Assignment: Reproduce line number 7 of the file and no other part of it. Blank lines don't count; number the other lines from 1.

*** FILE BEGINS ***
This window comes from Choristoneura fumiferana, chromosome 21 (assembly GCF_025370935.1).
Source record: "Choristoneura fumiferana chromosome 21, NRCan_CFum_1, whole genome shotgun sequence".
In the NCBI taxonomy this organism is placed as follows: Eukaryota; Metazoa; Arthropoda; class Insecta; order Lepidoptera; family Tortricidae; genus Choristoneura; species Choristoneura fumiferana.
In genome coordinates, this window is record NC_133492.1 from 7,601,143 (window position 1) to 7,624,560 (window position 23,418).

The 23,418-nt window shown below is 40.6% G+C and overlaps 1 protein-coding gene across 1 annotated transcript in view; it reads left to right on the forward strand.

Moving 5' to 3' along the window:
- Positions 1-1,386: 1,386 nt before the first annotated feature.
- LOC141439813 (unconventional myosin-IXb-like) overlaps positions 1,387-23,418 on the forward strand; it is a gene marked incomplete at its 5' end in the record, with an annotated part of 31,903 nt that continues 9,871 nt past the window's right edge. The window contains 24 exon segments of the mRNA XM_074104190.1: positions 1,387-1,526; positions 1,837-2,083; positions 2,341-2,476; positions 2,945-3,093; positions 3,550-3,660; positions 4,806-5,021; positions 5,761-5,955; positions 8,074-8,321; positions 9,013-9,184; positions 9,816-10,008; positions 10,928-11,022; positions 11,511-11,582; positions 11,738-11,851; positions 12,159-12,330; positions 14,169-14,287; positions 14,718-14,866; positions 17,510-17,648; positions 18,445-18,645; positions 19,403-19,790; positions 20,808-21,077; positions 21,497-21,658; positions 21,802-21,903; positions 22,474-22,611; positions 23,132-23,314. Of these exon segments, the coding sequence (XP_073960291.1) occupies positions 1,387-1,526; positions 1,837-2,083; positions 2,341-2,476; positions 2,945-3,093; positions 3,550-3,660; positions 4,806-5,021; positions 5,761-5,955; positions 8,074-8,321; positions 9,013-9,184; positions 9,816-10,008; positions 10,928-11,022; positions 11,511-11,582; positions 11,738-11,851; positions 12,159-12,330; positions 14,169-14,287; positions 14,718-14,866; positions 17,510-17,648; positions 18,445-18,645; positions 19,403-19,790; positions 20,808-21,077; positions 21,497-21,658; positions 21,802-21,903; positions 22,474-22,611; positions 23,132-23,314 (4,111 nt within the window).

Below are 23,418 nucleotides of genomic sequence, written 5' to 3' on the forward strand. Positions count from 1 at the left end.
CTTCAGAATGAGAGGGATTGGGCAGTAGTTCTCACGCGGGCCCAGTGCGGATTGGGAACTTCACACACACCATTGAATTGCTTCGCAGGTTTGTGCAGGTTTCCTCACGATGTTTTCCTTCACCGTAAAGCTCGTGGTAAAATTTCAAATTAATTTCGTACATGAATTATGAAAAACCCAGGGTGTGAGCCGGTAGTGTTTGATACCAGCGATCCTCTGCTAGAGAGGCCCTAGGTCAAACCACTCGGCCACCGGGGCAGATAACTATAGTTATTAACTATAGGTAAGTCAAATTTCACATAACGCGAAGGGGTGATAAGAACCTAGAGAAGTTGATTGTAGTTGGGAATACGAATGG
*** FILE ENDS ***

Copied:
- Positions 1-1,386: 1,386 nt before the first annotated feature.